By Evita Tolu, Immigration Attorney
VAWA green card status was created to help victims of domestic abuse remain in the Unites States and seek adjustment of status (a green card). The victims will benefit under VAWA if the abuser is or was a U.S. citizen or lawful permanent resident (LPR) spouse or parent.
Along with the I-360 form, a VAWA petitioner must submit documents proving that the marriage was bona fide, that he or she is a person of good moral character, and that the U.S. citizen or LPR either physically or mentally abused the spouse during the marriage, or the child during residence with the parent. (See 8 C.F.R. § §204.2(c)(1)(i)(E), (F), (e)(1)(E),(F).) This article will discuss how to prepare such documents.
Once USCIS approves the I-360 petition, the beneficiary will qualify for adjustment of status by filing Form I-485.
Note: Applicants can qualify under VAWA even if the abuser has lost his or her U.S. citizen or LPR status.
The key requirement for a successful VAWA petition is solid evidence that the marriage was entered into in good faith. Your VAWA self-petition should contain the following:
(For more, please see Proving a "Bona Fide" Marriage for Immigration Purposes.)
The law requires the VAWA petitioner to show that he or she lived with the abuser during the relationship. There is no specified duration of time the self-petitioner must establish, but it is very hard to prove abuse if the self-petitioner has never lived with his or her spouse or does not have proof of such cohabitation.
VAWA requires the self-petitioner to show that he or she, or his or her child, "has been battered or has been the subject of extreme cruelty" by the U.S. citizen or LPR spouse or parent (see I.N.A. § §204 (a)(1)(A)(iii)(I)(bb) and (iv); (B) (ii)(I)(bb) and (iii)).
The types of abuses that would qualify someone for VAWA protection are many. Generally mental abuse is defined as verbal abuse, social isolation, possessiveness, control or diminution of quality of life. We carefully examine the relationship and its progression, from the very start to its end. We gather documentation of the victim’s physical and mental health before abuse and after the abuse began. We present careful description of the acts of abuse collaborated with documentation as well as detailed description of victim’s life and ability to function as a result of abuse. While preparing VAWA petition we always work with psychologists, social workers, police, friends and family members of the abused, hospitals and emergency care, shelters and community organizations.
(To read more, see Proving Abuse to Get a Green Card Under VAWA.)
To qualify for VAWA benefits, a self-petitioner must demonstrate that he or she is a person of good moral character. Evidence of good moral character includes:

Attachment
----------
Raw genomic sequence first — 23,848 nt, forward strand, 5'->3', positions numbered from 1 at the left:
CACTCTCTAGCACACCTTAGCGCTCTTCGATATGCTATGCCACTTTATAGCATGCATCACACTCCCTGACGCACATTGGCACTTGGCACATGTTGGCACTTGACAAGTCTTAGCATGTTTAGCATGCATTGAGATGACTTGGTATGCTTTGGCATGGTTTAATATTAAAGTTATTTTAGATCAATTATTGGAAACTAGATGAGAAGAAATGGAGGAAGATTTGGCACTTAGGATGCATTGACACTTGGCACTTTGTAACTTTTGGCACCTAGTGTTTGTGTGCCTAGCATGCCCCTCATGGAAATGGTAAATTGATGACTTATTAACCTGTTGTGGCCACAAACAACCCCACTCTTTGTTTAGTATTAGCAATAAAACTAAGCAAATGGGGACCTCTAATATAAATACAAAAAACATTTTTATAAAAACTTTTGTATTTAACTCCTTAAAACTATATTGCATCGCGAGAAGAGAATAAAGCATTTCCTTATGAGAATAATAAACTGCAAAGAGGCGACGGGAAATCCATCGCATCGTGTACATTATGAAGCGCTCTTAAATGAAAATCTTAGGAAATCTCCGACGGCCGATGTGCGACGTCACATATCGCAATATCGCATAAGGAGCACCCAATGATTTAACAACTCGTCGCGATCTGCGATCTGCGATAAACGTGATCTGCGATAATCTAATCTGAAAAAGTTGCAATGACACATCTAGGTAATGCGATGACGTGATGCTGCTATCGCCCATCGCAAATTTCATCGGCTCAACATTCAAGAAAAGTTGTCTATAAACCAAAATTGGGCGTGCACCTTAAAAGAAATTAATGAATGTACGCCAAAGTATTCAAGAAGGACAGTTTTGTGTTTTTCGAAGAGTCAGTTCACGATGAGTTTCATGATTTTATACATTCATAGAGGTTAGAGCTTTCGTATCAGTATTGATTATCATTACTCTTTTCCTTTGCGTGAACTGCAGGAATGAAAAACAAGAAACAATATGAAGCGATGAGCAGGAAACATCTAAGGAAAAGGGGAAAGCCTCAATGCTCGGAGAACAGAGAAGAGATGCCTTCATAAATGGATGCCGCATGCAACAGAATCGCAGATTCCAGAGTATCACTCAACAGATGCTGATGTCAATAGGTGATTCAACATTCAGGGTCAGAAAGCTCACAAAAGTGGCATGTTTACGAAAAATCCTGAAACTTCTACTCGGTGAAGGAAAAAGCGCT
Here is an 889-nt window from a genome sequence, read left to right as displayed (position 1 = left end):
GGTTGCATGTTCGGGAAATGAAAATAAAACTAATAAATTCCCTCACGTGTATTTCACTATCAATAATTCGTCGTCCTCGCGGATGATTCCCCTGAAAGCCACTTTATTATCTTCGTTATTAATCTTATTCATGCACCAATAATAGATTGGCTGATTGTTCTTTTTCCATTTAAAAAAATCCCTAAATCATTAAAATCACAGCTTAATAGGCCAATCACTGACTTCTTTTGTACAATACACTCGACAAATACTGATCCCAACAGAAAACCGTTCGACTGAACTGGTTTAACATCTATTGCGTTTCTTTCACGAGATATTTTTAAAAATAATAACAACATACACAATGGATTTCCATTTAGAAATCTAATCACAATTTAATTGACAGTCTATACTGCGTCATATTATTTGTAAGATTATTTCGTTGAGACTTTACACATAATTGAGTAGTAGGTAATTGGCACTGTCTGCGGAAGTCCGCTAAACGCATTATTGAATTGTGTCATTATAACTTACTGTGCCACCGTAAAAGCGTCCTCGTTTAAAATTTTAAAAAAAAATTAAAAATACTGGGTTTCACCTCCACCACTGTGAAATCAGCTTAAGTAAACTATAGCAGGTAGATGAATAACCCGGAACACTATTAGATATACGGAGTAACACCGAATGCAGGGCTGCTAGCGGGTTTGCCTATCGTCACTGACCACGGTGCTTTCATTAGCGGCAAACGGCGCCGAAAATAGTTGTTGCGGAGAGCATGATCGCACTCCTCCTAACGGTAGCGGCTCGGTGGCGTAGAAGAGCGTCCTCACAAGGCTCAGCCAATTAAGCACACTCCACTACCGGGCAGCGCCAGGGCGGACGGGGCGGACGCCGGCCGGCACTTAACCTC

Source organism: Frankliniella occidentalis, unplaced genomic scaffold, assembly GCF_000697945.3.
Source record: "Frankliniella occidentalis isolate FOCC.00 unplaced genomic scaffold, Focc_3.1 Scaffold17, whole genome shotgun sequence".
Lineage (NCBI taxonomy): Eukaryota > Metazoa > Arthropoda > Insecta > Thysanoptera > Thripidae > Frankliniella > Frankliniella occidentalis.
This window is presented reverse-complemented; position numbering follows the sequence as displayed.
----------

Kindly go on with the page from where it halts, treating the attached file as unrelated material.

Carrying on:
In addition, a self-petitioner will qualify only if he or she is establishes that the abuser was or currently is a U.S. citizen or LPR. Your attorney can help you obtain a birth certificate of the abuser if you do not have access to this document.
Once the VSC approves the petition, the applicant may proceed for adjustment of status by filing Form I-485. Pursuant to 8 CFR § 204.2(H)(2) if the abuser previously filed I-130 for the victim, the self-petitioner may retain the priority date of the original I-130.
To sum up the facts of the case, we recommend that our VAWA clients prepare a personal statement consistent with the VAWA application. The personal statement should provide details and timeline of the abuse.
In addition, it is helpful to gather information from witnesses to the abuse, and social workers or psychologists who have counseled the victim. Such statements serve to corroborate the personal statement of the self-petitioner.
The USCIS office that processes the applicant's Form I-485 based on the VAWA petition will conduct an adjustment of status interview. At this interview, the local immigration officer is not supposed to question the facts, degree, or sufficiency of abuse -- though some try to regardless.
USCIS is prohibited from gathering abuse evidence during the adjustment of status interview, and is not authorized to revoke an approved VAWA petition. Sometimes, however, the local USCIS office might recommend revocation of the approved VAWA petition based on additional evidence that it discovers during its review. In this case, the local USCIS officer might prepare a legal memorandum to the office’s supervisor, who subsequently may transfer the memorandum to the USCIS Service Center that approved the petition. Issues like these are good reasons to hire an immigration attorney to assist you with your VAWA petition and green card application.